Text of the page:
Articles PETA

While PETA Lies, Animals Die

PETA has a “new-old” editorial in the Virginian Pilot claiming No Kill shelters turn animals away and result in animal hoarding. It is “new” in the sense that it was just published. Yesterday’s editorial was written in response to the December 9 guest Op-Ed from Norfolk No Kill advocate, Debra Griggs, urging local shelters to adopt the No Kill philosophy. The PETA response is “old” because it is nothing more than a cut-and-paste rehash of their thoroughly debunked claims. In short, it is a lie—the same old lie they’ve peddled for years. It is also ironic for several reasons.

Most people have no idea that the organization that claims it stands for “the ethical treatment of animals” is in fact a shameless killer of them. Worse, it chooses to kill them even in the face of readily available lifesaving alternatives. PETA does not even pretend to try to find homes for the animals it takes in and seeks out, even though it has millions of animal-loving members and revenues exceeding $30 million annually. You will find no adoption hours, few if any adoption pleas, no offsite adoption venues, no room where you can meet and greet available animals looking for homes. For over 90% of them who enter PETA, it is a one way ticket to the morgue. In fact, although PETA is registered as a shelter in Virginia, you will not even find a shelter in the true sense of the word. PETA runs little more than an assembly line of killing, putting to death 27,751 animals in the last decade, even though many were, in their own words, “healthy,” “adoptable,” “adorable,” and “perfect.”

Second, the editorial is ironic because PETA has chosen to continue misleading people that No Kill means closing the doors of the shelter and turning animals away. In fact, there are communities across the country which have ended the killing of healthy and treatable animals, upwards of 98% of all the animals they take in at their open-admission, municipal shelters.

Third, PETA ignores the fact that Virginia is second only to Michigan in terms of the number of No Kill communities in the nation. Something cannot be impossible when it has already been achieved.

Fourth, when shelters are saving over 90% of the animals, and PETA is killing that many, PETA should stop talking about how to run a shelter and start listening. Since when is the worst of the worst the expert? They’ve got it backward.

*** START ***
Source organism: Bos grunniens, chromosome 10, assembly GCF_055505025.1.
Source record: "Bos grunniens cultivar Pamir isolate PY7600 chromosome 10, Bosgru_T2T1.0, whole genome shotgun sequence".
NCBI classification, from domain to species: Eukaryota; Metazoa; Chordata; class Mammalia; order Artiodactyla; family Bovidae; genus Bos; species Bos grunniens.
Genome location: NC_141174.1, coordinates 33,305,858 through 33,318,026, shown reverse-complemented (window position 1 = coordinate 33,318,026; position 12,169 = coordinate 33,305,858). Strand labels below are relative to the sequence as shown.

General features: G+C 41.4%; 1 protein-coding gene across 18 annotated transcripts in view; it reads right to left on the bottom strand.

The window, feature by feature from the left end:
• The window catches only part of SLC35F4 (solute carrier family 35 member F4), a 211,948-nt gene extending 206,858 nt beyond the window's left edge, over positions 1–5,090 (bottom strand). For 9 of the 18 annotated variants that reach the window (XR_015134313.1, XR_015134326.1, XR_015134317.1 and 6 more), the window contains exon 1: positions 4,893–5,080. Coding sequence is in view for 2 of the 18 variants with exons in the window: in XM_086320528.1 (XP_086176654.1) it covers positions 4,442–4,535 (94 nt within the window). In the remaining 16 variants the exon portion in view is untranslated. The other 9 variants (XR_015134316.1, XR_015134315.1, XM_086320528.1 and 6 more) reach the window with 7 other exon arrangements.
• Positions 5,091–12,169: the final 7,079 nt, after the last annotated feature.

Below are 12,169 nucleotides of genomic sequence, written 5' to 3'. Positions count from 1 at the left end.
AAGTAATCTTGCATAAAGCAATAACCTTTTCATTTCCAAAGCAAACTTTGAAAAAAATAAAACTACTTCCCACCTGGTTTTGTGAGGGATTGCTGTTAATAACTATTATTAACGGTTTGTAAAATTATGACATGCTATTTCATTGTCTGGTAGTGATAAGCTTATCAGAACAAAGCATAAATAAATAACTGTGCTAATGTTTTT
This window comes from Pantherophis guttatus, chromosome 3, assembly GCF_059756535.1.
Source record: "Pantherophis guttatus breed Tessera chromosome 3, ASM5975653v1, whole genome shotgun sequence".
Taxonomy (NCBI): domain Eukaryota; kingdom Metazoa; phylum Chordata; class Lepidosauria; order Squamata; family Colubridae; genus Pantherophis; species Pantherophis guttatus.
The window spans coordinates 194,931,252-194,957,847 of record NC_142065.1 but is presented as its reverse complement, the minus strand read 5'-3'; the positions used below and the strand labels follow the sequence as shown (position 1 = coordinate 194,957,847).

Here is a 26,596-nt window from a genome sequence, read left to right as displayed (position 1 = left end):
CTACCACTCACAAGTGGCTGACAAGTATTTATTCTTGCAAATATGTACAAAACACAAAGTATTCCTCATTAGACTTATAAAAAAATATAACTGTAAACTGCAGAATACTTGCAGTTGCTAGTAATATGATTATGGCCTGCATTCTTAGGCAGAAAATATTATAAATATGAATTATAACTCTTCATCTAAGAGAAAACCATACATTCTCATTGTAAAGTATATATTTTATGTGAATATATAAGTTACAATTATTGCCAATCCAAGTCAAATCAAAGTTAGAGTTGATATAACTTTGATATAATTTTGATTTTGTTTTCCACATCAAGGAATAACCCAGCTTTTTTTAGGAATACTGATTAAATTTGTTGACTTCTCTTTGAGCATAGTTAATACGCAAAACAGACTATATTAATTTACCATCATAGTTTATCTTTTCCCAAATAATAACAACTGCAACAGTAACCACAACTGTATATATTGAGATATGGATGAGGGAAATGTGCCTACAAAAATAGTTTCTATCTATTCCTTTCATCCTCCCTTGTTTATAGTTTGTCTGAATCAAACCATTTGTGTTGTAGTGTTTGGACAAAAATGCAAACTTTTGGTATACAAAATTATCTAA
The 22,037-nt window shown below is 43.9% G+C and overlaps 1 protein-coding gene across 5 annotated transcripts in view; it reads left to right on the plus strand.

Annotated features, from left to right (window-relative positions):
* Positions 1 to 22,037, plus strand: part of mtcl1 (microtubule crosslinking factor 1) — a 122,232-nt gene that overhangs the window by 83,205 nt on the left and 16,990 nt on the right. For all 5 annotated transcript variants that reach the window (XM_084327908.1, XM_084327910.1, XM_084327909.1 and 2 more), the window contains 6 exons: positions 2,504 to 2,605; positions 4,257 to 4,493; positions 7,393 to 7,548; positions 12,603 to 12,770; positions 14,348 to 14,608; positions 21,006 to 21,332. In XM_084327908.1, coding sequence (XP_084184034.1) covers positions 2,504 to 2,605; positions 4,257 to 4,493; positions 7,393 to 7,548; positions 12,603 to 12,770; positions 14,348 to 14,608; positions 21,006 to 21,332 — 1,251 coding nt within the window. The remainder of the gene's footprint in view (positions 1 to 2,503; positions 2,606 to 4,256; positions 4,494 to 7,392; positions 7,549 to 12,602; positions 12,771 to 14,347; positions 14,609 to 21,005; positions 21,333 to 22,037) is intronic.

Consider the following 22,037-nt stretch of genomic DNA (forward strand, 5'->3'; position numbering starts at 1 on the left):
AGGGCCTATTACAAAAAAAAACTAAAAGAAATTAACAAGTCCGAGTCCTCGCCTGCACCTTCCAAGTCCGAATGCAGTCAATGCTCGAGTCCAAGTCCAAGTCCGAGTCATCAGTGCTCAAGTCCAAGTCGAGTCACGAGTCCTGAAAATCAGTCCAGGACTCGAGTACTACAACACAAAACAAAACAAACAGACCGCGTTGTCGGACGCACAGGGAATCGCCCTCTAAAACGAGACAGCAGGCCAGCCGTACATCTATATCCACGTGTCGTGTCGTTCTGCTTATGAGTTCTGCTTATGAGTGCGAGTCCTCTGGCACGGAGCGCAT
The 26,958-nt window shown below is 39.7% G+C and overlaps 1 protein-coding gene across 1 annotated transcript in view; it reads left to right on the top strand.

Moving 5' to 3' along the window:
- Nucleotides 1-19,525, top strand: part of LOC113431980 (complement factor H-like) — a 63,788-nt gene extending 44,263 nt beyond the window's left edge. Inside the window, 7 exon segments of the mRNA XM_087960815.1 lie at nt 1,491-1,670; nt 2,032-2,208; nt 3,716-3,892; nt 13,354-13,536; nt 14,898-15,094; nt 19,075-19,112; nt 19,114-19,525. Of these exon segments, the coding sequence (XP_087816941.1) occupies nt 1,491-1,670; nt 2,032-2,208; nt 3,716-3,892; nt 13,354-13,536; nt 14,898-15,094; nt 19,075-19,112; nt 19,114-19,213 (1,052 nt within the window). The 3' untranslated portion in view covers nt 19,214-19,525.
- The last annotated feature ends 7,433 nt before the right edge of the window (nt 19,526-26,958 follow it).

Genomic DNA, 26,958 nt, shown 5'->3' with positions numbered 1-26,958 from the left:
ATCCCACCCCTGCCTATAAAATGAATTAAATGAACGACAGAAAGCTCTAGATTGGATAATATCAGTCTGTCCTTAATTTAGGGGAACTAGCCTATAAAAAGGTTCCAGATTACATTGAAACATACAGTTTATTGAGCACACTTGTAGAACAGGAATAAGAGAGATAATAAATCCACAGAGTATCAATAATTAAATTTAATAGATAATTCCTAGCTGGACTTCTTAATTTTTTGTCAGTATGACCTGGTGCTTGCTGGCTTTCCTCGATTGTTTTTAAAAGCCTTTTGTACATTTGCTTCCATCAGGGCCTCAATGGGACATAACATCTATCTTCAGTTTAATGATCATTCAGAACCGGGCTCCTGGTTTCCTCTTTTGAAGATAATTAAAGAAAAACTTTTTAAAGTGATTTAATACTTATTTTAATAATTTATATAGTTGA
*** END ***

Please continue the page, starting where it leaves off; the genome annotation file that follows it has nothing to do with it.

Fifth, PETA claims to kill animals because of overpopulation. But it isn’t true. Not only are there seven times more people looking to bring a new animal in their home than are being killed in shelters, but for PETA, killing is the goal. They are an organization which is out of touch with how most people feel about their animal companions calling them slaves and arguing that sharing one’s life and home with an animal subjects that animal to bondage and oppression: “Let us allow the dog to disappear from our brick and concrete jungles—from our firesides, from the leather nooses and metal chains by which we enslave it.” In short, they would have rather have them dead than fed and cared for, to the point that they celebrate when shelters announce they are going to kill animals.

And finally, they are an organization whose infamous antics ranging from the absurd to the obscene alienate rather than educate the American public. And yet this organization—with views about killing dogs and cats that are so extreme as to defy credulity—refers to those laboring to bring an end to their unnecessary killing in shelters through simple, common sense alternatives to killing such as foster care, adoption, and working with rescue groups as “fanatical.” This is the very definition of ironic.

Today, over 80 communities representing about 200 cities and towns across America, including those in Virginia, Kentucky, Indiana, Utah, California, New York, Texas and elsewhere, are saving upwards of 95% of all animals, ending the killing of all healthy and treatable animals. We now have a solution to shelter killing and it is not difficult, expensive nor beyond practical means to achieve. No Kill is a humane, sustainable, cost-effective model that works hand in hand with public health and safety, while fulfilling a fiscal responsibility to taxpayers. But that requires a champion that adheres to the highest standards of professionalism and innovation, rather than one with a documented history of killing in the face of alternatives. In short, not PETA.

We are a nation of animal lovers, and our citizens, as well as the animals we love, deserve better. We deserve shelters that reflect our compassionate values, not thwarts them. If other communities can do it, why can’t Norfolk? The short answer is it can: when it stops listening to the political death cult that is PETA.

Learn more:

My Disturbing Encounter With the Mind of PETA

The Butcher of Norfolk

Beware of PETA Bearing Gifts


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